It is widely considered that natural gas, which is a much cleaner fuel, will help the world through the crisis due to an existing supply of large stranded global gas reserves, as well as significant improvements in the economics of LNG extraction, compression and shipment technologies.  Nevertheless stranded LNG requires much more capital than oil, which even governments find hard to supply.   Historically, on the electricity generations side, Electric utility  companies in competitive power markets have invested heavily in gas because gas plants are smaller, simpler and require less capital than coal or nuclear plants.
 
The obvious fact is that the world is in dire need of additional secure oil and gas supplies. While at the same time strident resource nationalism is restricting technically and financially capable oil companies access to much needed reserves.

The US in particular is short of oil and gas now while at the same time China and India are aggressively seeking more oil and gas reserves.  

The US gas fields are essentially drilled out.  80% of all wells ever drilled worldwide are in the US. No matter how many rigs are running, the lack of good available prospects to oil companies in countries who won't steal them the moment they begin producing, on terms that are commercially viable means an energy shortfall is inevitable.    It is here and now. 

Too much global exploration and production has been stymied by corrupt or incompetent state-run oil companies.

There are growing needs for energy transportation capacity – for pipelines and ocean-going tankers and electric transmission wires – and those needs are evident all over the globe. By 2030, the International Energy Agency projects that some $17 trillion in new energy investment will be needed to meet demand. For comparison, America’s gross domestic product in 2005 was $12.4 trillion.

New much needed oil and gas infrastructure builds in Europe and the U.S. are being stymied by environmental and vocal local-interest groups. It appears that affluent Western consumers want all of the goodies and benefits of high levels of energy consumption without paying the price of permitting the infrastructure needed to deliver it. No-one wants to go back to the horse and buggy age but consumers don't want to see offshore drilling rigs or regasification plants anywhere near their neighborhood.


New pipelines from the US Alaskan Arctic Frontier can't be built fast enough to supply the US appetite, and even if they were, the 5 billion- 6 billion cubic feet per day of additional gas supply still wouldn't be enough to satisfy the growing US demand.   In addition, if retail LNG distribution infrastructure for vehicles, (as is common in Australia and elsewhere) was built, a new huge gasoline-replacement market would emerge increasing the demands for gas.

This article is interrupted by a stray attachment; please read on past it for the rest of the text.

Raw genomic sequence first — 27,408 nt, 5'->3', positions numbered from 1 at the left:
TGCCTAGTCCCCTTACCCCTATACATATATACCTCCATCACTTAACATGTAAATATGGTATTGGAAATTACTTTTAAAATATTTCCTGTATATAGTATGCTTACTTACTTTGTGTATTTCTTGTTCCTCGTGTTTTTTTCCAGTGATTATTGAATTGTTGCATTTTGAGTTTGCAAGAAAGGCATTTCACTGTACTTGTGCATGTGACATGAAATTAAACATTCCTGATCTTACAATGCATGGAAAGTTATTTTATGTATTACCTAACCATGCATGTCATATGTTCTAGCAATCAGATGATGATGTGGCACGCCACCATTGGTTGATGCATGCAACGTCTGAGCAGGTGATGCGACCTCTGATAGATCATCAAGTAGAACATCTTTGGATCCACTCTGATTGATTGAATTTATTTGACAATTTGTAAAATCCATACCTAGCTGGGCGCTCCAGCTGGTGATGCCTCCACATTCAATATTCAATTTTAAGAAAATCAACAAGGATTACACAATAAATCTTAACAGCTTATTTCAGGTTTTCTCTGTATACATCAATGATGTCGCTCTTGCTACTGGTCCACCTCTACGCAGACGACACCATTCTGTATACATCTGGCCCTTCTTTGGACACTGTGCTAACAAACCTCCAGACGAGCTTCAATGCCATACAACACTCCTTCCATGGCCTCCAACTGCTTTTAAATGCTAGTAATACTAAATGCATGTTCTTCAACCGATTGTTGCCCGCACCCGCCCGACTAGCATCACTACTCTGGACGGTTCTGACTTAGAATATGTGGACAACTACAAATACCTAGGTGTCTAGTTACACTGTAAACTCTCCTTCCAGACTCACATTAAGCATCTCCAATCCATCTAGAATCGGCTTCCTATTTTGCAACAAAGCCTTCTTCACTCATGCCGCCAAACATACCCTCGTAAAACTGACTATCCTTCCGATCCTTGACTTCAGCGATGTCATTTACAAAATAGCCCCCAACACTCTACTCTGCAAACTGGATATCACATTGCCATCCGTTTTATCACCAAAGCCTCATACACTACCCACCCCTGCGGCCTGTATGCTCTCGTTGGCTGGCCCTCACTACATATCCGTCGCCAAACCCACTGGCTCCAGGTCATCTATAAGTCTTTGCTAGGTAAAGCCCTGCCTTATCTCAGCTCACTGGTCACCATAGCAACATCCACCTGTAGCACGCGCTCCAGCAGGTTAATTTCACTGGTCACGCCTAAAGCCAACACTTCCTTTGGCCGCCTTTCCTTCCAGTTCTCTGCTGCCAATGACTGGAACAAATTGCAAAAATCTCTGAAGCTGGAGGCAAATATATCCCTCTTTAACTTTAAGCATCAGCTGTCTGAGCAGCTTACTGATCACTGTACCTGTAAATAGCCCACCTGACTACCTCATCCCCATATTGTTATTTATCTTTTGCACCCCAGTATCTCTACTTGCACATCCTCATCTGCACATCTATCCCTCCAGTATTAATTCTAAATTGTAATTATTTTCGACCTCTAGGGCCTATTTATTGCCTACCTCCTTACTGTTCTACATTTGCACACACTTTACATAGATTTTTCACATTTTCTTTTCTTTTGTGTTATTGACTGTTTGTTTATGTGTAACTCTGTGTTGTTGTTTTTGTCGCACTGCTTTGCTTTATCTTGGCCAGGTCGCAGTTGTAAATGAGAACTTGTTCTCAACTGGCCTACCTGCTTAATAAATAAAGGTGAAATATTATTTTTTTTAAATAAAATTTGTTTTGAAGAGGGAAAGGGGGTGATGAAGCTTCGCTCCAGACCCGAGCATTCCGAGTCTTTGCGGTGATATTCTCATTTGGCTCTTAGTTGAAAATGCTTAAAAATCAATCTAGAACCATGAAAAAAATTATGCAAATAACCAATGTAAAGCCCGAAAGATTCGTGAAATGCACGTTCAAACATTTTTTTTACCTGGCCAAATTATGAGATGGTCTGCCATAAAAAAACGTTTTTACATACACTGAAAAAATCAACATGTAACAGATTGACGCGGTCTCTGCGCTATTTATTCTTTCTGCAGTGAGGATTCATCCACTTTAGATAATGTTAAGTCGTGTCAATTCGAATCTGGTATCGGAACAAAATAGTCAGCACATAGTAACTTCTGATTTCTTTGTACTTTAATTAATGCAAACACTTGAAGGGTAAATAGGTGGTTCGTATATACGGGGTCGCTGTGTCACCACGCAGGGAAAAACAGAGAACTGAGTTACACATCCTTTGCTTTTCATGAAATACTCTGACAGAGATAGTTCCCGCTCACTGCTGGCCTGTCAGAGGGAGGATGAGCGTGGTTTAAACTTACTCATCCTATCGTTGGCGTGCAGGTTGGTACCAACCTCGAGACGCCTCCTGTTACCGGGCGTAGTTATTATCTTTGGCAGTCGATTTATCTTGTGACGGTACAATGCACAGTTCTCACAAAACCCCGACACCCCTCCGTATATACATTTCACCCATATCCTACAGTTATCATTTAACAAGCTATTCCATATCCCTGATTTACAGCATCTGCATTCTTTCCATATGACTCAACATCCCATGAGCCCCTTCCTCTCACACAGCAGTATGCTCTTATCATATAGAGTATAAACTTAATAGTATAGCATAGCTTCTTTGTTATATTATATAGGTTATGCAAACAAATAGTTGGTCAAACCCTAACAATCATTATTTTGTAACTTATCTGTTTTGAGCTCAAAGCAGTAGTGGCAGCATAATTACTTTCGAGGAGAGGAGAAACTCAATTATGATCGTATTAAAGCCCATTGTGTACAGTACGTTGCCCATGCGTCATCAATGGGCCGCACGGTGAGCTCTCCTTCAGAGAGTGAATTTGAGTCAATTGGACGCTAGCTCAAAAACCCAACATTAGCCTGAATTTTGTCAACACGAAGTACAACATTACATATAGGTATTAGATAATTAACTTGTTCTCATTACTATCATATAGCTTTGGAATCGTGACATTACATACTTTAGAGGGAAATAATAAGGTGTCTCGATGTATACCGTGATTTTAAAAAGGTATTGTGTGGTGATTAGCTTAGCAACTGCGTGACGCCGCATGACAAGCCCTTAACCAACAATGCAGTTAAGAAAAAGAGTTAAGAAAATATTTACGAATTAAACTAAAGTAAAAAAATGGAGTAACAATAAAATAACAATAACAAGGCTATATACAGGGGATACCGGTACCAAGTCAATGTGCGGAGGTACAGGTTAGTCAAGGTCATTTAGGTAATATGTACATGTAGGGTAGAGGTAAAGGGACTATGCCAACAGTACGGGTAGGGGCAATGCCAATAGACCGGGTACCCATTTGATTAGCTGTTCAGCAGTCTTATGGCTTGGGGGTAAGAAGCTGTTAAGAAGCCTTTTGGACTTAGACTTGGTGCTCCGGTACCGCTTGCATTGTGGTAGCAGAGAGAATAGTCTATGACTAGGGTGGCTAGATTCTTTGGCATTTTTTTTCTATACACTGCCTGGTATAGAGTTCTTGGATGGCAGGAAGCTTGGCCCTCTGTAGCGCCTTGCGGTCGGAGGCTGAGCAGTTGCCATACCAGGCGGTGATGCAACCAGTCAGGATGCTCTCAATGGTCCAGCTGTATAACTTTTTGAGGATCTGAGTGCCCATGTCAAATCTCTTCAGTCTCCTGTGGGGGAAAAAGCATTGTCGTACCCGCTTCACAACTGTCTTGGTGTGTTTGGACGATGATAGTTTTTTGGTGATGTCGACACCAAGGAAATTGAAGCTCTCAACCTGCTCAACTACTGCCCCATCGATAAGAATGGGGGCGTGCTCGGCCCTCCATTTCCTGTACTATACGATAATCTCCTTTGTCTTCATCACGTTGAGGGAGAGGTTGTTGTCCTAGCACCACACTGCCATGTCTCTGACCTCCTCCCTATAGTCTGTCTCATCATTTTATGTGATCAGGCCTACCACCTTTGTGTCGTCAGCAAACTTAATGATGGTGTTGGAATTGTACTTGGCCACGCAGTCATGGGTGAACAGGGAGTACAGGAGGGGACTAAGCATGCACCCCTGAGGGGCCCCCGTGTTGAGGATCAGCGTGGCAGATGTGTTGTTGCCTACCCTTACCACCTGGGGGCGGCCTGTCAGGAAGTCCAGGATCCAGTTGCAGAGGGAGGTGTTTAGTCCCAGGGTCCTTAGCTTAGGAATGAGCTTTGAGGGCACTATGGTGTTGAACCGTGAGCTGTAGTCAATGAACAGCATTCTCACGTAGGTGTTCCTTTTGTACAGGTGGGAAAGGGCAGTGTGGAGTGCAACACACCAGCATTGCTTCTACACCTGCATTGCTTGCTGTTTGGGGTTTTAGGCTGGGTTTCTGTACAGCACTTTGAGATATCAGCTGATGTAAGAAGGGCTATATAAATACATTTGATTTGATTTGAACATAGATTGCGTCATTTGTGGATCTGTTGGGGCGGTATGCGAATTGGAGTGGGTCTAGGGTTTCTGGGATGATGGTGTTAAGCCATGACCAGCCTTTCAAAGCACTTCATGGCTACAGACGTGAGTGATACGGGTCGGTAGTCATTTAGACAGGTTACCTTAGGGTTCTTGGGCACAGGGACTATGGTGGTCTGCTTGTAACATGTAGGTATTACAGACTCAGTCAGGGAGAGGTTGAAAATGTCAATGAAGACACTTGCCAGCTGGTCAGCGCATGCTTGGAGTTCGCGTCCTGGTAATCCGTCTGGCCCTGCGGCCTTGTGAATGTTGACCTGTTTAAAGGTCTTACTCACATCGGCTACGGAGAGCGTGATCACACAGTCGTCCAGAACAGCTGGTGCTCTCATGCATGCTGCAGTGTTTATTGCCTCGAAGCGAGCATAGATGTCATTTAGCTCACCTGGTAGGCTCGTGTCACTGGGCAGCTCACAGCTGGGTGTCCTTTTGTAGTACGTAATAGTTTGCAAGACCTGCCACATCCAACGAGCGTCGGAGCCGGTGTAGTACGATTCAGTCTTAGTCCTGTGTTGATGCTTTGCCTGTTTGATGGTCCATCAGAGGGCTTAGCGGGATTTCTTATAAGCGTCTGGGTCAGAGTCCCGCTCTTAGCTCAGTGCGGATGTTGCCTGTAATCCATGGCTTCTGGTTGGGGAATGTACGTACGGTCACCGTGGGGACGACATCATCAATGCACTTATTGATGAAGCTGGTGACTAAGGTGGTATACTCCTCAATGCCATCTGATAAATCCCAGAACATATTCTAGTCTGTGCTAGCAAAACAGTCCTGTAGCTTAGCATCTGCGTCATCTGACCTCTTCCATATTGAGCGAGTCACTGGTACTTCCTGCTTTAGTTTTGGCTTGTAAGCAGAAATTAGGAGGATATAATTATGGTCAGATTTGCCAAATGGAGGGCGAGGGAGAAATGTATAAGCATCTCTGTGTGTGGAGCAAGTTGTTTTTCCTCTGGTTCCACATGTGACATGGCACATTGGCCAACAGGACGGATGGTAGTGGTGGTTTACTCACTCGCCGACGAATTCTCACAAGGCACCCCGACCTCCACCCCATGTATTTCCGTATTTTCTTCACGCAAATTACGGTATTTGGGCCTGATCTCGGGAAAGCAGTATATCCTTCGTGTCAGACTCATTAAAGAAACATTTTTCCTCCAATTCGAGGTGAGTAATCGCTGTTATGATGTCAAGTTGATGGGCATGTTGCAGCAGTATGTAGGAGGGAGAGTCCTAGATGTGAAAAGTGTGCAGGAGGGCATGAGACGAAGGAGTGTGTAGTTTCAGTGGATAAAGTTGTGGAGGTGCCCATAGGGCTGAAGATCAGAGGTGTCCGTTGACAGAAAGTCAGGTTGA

The energy shortfall solution is obviously favoring LNG. Cambridge Energy Research Associates predicts that LNG could comprise as much as 11% of the total US gas supply by 2010.  In 2002, LNG accounted for less than 1% of US consumption.

For example by 2020, the non-contracted demand of China and South Korea for gas will be 200 billion cubic meters.

United has a viable solution for easing the global energy emergency by careful shared cooperative development of the Arctic oil and Gas resources contained in the common Arctic Ocean area. It should be noted that the Arctic Ocean region has high potential for environmentally cleaner natural gas.

 


 

The organization ASPO predicts that conventional oil production will peak in 2007.

 

Projected World Energy Scenarios.

http://www.worldenergy.org/wec-geis/wec_info/about_wec/tandc.asp

 

Historical and projected world energy production by energy source, 1970-2025,

Source: International Energy Outlook 2004, EIA. IEA makes a similar projection.

The U.S. needs more foreign natural gas. Canada, America's biggest gas supplier, has passed its peak gas production. Over the past two decades, as American gas fields have declined, U.S. imports of Canadian gas quadrupled. But Canada's gas production peaked in about 2002, and the country's gas output could fall by half over the next two decades. The decline in Canadian gas, coupled with America's ongoing hunger for natural gas means that by 2010, the U.S. will be importing about 10 percent of its daily gas needs in the form of LNG. Much of that gas will come from OPEC countries like Qatar and Nigeria. By 2025, the Federal Energy Regulatory Commission expects LNG to account for 20 percent of America's daily gas consumption.